Solution 2: Find A Willing Partner
There is probably a garage outfit somewhere who would be more than willing to help us out for the publicity. However, even this potential solution has problems. If we fill our book with rules illustrations using minis from CompanyX, then our rules will become associated with those minis. Any other minis that we show would then be also associated with that company. Even if all we're doing is showing an army made up of minis from multiple manufacturers, to illustrate the entire point of having independent rules. Which would be the type of image that we could otherwise get away with.
So if we want to be able to show other minis at all, and demonstrate who we are, it has to be in a context that clearly doesn't show an association between us and any particular manufacturer.
Solution 3: We Make Our Own Minis
So, we need to accomplish 2 goals here.
First, we need to clearly demonstrate that we're manufacturer-agnostic. That means that we can't use someone else's miniature products for our detailed rules illustrations. Not even if they mail us a box full of free samples for this purpose.
Second, we need to be visually distinctive. In a way that sets us apart from the norm while someone is reading through the rules. That means that we can't make our own detailed Marines, Orks, Bugs, etc. Because that wouldn't be distinctive from the products of the 28mm miniature market as a whole.
So here's what we need:
We need generic soldier minis. With absolutely minimal detail. Miniatures so generic that they can't possibly be associated with any particular company. Ones so generic that they themselves wouldn't even be copyrightable.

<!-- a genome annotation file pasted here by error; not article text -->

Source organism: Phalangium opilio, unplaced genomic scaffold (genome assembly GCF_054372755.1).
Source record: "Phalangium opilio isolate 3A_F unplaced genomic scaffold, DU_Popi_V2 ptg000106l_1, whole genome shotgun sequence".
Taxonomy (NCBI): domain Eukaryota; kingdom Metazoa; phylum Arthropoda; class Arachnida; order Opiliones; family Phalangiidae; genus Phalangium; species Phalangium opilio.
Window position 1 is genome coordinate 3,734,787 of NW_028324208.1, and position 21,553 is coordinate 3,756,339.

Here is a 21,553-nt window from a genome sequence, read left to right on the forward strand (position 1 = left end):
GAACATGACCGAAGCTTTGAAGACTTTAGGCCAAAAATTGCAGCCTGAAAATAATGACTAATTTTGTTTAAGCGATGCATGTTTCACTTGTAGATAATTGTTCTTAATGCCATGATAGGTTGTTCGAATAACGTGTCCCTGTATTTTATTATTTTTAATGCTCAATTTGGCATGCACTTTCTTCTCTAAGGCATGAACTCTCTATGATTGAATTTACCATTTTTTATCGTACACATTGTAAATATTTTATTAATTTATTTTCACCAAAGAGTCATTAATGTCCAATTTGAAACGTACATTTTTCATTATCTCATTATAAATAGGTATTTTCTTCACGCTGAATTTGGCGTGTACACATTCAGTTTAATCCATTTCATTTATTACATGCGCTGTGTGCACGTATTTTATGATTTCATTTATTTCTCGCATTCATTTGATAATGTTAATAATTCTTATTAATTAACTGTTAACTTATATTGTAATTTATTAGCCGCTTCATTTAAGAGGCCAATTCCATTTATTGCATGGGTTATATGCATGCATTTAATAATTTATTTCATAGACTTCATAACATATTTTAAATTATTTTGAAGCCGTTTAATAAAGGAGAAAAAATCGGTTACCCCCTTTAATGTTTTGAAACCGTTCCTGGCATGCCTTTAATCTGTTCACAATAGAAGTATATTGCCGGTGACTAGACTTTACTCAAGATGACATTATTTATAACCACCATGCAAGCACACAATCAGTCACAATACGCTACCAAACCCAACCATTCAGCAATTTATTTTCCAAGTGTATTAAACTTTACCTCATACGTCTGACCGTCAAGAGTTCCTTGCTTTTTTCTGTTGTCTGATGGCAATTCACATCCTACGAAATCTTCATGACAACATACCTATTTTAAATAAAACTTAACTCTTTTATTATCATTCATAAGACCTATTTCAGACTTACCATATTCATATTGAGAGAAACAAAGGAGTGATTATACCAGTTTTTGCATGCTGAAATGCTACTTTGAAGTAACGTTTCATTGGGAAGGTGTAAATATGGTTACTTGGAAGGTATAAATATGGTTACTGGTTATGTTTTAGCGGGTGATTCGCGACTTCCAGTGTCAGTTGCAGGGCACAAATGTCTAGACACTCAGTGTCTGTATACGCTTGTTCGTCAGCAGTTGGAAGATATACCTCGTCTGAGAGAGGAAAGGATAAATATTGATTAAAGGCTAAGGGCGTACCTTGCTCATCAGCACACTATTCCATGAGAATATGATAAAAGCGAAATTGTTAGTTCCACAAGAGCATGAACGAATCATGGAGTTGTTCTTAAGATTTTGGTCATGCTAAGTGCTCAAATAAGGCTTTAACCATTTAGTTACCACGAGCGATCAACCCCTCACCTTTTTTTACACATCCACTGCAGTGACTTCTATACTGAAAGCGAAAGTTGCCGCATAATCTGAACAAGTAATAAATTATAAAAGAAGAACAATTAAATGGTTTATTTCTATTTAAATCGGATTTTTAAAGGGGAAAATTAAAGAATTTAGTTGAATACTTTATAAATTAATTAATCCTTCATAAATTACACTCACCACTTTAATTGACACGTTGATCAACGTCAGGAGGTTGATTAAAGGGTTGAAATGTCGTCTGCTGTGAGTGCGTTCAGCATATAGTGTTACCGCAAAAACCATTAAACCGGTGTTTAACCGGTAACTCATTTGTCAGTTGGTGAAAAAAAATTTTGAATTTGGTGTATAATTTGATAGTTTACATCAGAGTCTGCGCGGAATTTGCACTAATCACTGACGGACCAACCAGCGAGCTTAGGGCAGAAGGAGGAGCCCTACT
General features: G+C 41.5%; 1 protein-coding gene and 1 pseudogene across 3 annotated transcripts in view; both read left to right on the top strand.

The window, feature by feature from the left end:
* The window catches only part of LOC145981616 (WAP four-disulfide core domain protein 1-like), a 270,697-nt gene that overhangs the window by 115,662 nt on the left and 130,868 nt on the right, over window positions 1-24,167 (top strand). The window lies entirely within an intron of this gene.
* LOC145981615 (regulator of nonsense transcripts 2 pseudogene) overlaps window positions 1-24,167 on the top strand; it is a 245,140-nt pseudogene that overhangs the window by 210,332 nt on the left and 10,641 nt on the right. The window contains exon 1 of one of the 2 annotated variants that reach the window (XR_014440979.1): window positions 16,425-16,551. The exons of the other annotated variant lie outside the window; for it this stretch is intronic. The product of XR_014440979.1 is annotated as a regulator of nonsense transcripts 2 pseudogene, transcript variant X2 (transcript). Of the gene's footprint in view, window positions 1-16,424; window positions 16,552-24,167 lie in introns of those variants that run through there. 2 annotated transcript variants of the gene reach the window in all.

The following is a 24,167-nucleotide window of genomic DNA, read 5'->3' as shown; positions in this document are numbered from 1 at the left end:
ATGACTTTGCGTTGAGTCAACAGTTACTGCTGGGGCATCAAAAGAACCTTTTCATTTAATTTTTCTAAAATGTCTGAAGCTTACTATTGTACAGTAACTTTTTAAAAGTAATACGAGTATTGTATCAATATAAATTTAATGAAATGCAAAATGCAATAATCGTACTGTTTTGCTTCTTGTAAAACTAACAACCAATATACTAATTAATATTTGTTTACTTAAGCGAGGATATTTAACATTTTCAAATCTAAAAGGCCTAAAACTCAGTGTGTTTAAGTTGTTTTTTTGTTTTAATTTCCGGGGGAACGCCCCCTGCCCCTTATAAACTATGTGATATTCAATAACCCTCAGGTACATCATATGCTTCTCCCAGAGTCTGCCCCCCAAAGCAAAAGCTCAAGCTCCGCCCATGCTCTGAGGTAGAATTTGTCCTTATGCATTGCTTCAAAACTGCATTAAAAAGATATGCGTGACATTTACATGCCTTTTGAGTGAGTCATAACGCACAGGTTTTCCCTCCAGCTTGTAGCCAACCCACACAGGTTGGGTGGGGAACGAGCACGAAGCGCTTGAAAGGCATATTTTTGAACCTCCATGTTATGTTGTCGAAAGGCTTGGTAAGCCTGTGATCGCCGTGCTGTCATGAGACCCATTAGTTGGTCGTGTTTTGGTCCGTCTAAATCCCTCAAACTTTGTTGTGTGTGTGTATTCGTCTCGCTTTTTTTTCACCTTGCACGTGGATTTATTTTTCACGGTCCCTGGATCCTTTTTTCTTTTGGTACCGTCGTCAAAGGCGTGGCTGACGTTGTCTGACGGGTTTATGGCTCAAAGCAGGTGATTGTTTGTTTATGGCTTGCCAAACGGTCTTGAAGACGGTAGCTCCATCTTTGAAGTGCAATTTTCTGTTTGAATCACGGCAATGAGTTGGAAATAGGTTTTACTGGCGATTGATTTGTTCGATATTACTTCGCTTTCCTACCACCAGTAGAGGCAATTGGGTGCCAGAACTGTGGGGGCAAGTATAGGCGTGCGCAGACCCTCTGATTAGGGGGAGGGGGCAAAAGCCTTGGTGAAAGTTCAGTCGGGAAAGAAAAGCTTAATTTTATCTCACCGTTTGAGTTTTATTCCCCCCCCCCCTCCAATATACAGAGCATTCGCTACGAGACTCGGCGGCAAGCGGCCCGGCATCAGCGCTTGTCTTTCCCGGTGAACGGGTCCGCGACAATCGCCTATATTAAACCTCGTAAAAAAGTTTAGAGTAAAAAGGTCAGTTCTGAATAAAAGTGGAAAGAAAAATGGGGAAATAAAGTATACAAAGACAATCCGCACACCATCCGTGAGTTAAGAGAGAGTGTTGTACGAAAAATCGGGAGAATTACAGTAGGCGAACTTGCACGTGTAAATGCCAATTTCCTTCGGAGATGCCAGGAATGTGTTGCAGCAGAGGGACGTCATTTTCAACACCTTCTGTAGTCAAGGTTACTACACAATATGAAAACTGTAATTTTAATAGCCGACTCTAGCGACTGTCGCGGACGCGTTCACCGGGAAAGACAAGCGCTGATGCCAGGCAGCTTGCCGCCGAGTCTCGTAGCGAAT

These then, will be what we illustrate our rules with. So that 90+% of the miniature pics in the book will be these featureless, abstract figures. Figures that will look so unlike what players are used to seeing in a rulebook, that they'll wonder why we did it that way. They'll then read our section on this decision, and understand that we don't sell minis. Just rules.
Then, for the 5-10% of the pics in the rulebook that DO show copyrighted minis, our lack of association to those manufacturers will be quite clear. These will be shots of multiple models from different manufacturers (at least 4 per army) brought together as a unique take on what a wargame army could be. Showing a clear difference from the norm.
"See? Here's (a wide shot of) an army that you could make using our rules and miniatures from a variety of (appropriately credited) manufacturers."
We wouldn't zoom in. We wouldn't feature one mini or small groups of them. You might be able to tell that those are GW Space Marines over there, but you'd be hard pressed to tell exactly which models they are. Because we're not concerned with the details of those models. Only the unique collection of them into something more than what they were individually. A derivative work that's meaningfully different in expression or function. Which is protected under Fair Use.
So What Do We Need?
We need at least 29 generic models like those in the graphic above. Assembled, primed, sprayed a light gray, and... that's it!
Here's the breakdown:
- 22 Infantry Models on 20mm bases
- 3 Infantry Models on 40mm bases
- 4 Heavy Weapons teams on 60mm bases
These don't all have to come from one person, but if 2-3 of our readers get together and build these, it would save me a LOT of time that could better be spent writing rules and balancing the game. :)
If you believe in what we're doing, and would like to help out the project with $5-10 worth of plastic bits, some of your time, and the cost of shipping the final minis. Then I'd love to hear from you. Just send an email to:
And we'll work out the details. THANK YOU!
We're also going to need some minis from other manufacturers besides GW and Mantic for our final display armies. So if you'd be willing to buy a box of something and send it to us, go ahead and send me an email too. Maybe somebody reading this has some extra alternative minis lying around unused that they'd be willing to donate to a good cause.
We could also use people for painting up minis too. Send me an email and I'll be glad to list you as a resource.
BTW: Anyone who helps out the project will get a credit in the game rulebook. :)